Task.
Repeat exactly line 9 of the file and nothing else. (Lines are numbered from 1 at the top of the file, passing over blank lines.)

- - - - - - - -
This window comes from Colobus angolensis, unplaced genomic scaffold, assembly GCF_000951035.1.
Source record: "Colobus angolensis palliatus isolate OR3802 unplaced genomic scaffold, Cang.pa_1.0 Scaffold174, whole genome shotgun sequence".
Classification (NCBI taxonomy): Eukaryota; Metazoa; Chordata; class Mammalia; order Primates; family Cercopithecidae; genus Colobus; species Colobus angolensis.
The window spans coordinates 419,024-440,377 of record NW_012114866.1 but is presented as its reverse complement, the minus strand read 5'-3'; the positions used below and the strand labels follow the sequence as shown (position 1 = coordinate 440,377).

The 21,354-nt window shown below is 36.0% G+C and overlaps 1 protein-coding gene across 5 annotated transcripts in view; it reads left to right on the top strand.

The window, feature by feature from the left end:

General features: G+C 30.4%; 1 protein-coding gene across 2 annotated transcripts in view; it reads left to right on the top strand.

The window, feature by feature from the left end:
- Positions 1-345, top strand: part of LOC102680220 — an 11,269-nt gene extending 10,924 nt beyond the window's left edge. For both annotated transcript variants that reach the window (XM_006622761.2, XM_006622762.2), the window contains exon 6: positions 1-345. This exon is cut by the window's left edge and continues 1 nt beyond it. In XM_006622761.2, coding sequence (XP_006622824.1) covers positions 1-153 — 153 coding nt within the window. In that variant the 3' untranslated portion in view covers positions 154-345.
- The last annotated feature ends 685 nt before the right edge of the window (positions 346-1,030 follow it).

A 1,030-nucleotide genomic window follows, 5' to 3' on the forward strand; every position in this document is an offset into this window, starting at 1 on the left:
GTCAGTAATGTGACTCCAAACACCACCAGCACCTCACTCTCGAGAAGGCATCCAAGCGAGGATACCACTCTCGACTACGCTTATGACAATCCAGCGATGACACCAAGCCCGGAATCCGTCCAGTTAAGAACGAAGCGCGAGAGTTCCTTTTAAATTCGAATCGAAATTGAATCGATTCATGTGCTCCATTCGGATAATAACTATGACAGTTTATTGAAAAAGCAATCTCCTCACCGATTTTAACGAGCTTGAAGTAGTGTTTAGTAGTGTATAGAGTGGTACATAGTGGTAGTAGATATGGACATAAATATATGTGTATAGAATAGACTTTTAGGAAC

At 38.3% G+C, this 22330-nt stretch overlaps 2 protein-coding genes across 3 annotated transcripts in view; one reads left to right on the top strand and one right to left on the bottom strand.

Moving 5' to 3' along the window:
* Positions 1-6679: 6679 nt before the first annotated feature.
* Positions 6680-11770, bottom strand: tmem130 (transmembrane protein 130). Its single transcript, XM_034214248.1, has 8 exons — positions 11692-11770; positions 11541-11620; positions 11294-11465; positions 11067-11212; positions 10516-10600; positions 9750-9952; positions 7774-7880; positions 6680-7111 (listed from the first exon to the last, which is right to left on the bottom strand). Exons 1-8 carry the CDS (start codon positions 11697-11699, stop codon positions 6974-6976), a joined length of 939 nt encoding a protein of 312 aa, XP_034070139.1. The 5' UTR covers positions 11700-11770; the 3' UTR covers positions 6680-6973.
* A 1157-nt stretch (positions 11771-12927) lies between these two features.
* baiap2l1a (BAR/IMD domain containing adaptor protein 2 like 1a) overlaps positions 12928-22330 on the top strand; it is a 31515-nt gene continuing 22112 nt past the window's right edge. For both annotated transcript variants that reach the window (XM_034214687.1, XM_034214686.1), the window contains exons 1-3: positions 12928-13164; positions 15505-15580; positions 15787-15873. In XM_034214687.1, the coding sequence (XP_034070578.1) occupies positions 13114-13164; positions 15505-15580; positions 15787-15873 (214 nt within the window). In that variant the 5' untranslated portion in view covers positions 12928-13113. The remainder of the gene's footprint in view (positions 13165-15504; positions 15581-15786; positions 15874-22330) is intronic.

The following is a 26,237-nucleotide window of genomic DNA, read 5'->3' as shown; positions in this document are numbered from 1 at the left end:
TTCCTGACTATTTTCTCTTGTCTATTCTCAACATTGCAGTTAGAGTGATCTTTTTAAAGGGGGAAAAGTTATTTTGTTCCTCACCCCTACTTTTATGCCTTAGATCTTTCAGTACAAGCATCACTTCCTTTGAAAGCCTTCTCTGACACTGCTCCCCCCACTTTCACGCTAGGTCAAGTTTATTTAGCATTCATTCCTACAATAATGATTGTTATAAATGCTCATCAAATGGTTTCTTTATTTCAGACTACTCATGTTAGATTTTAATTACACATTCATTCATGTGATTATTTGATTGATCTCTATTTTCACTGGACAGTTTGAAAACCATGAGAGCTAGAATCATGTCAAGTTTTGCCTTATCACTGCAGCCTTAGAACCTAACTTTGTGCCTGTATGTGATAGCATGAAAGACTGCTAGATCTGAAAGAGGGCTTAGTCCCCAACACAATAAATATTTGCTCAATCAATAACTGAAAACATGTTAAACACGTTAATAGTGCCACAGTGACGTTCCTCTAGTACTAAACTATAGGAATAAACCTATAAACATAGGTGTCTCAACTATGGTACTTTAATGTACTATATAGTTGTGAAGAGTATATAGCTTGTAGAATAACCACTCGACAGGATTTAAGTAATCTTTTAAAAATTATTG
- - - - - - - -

- Positions 1-345, top strand: part of LOC102680220 — an 11,269-nt gene extending 10,924 nt beyond the window's left edge. For both annotated transcript variants that reach the window (XM_006622761.2, XM_006622762.2), the window contains exon 6: positions 1-345. This exon is cut by the window's left edge and continues 1 nt beyond it. In XM_006622761.2, coding sequence (XP_006622824.1) covers positions 1-153 — 153 coding nt within the window. In that variant the 3' untranslated portion in view covers positions 154-345.